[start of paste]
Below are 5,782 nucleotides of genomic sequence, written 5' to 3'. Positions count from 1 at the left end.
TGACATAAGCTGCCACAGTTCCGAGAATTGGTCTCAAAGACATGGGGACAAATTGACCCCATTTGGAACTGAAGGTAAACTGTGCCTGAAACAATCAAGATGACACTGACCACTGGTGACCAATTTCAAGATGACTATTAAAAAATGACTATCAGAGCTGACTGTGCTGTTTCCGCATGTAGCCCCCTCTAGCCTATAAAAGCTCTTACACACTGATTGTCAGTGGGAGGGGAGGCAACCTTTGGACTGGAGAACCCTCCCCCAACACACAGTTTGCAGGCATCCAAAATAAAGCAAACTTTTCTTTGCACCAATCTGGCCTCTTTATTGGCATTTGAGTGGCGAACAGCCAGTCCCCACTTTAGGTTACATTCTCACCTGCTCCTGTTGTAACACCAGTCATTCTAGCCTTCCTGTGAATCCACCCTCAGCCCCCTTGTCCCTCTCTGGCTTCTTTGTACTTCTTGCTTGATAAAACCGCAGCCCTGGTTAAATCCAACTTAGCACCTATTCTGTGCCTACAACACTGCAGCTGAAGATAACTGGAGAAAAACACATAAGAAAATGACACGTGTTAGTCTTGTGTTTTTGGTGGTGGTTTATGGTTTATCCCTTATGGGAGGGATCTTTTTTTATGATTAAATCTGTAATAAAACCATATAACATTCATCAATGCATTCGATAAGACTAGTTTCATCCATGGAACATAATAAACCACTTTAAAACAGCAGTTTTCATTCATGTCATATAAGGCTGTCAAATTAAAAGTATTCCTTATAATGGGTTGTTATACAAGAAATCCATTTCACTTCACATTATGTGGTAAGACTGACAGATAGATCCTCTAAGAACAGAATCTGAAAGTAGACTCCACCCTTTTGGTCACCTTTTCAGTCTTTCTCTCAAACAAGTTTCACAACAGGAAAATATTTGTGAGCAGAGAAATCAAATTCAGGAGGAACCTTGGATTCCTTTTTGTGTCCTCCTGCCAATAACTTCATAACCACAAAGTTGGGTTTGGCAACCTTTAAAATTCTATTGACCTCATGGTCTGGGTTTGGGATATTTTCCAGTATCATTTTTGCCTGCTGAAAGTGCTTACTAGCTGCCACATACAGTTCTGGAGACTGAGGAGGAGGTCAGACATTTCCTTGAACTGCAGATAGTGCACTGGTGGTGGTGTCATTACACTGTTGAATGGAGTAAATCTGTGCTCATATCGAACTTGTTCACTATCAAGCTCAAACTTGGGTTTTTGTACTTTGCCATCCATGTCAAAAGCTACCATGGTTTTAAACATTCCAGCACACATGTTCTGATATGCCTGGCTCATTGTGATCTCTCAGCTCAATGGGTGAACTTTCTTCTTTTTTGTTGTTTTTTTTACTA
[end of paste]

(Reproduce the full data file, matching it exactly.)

Below are 5,782 nucleotides of genomic sequence, written 5' to 3'. Positions count from 1 at the left end.
TGACATAAGCTGCCACAGTTCCGAGAATTGGTCTCAAAGACATGGGGACAAATTGACCCCATTTGGAACTGAAGGTAAACTGTGCCTGAAACAATCAAGATGACACTGACCACTGGTGACCAATTTCAAGATGACTATTAAAAAATGACTATCAGAGCTGACTGTGCTGTTTCCGCATGTAGCCCCCTCTAGCCTATAAAAGCTCTTACACACTGATTGTCAGTGGGAGGGGAGGCAACCTTTGGACTGGAGAACCCTCCCCCAACACACAGTTTGCAGGCATCCAAAATAAAGCAAACTTTTCTTTGCACCAATCTGGCCTCTTTATTGGCATTTGAGTGGCGAACAGCCAGTCCCCACTTTAGGTTACATTCTCACCTGCTCCTGTTGTAACACCAGTCATTCTAGCCTTCCTGTGAATCCACCCTCAGCCCCCTTGTCCCTCTCTGGCTTCTTTGTACTTCTTGCTTGATAAAACCGCAGCCCTGGTTAAATCCAACTTAGCACCTATTCTGTGCCTACAACACTGCAGCTGAAGATAACTGGAGAAAAACACATAAGAAAATGACACGTGTTAGTCTTGTGTTTTTGGTGGTGGTTTATGGTTTATCCCTTATGGGAGGGATCTTTTTTTATGATTAAATCTGTAATAAAACCATATAACATTCATCAATGCATTCGATAAGACTAGTTTCATCCATGGAACATAATAAACCACTTTAAAACAGCAGTTTTCATTCATGTCATATAAGGCTGTCAAATTAAAAGTATTCCTTATAATGGGTTGTTATACAAGAAATCCATTTCACTTCACATTATGTGGTAAGACTGACAGATAGATCCTCTAAGAACAGAATCTGAAAGTAGACTCCACCCTTTTGGTCACCTTTTCAGTCTTTCTCTCAAACAAGTTTCACAACAGGAAAATATTTGTGAGCAGAGAAATCAAATTCAGGAGGAACCTTGGATTCCTTTTTGTGTCCTCCTGCCAATAACTTCATAACCACAAAGTTGGGTTTGGCAACCTTTAAAATTCTATTGACCTCATGGTCTGGGTTTGGGATATTTTCCAGTATCATTTTTGCCTGCTGAAAGTGCTTACTAGCTGCCACATACAGTTCTGGAGACTGAGGAGGAGGTCAGACATTTCCTTGAACTGCAGATAGTGCACTGGTGGTGGTGTCATTACACTGTTGAATGGAGTAAATCTGTGCTCATATCGAACTTGTTCACTATCAAGCTCAAACTTGGGTTTTTGTACTTTGCCATCCATGTCAAAAGCTACCATGGTTTTAAACATTCCAGCACACATGTTCTGATATGCCTGGCTCATTGTGATCTCTCAGCTCAATGGGTGAACTTTCTTCTTTTTTGTTGTTTTTTTTACTA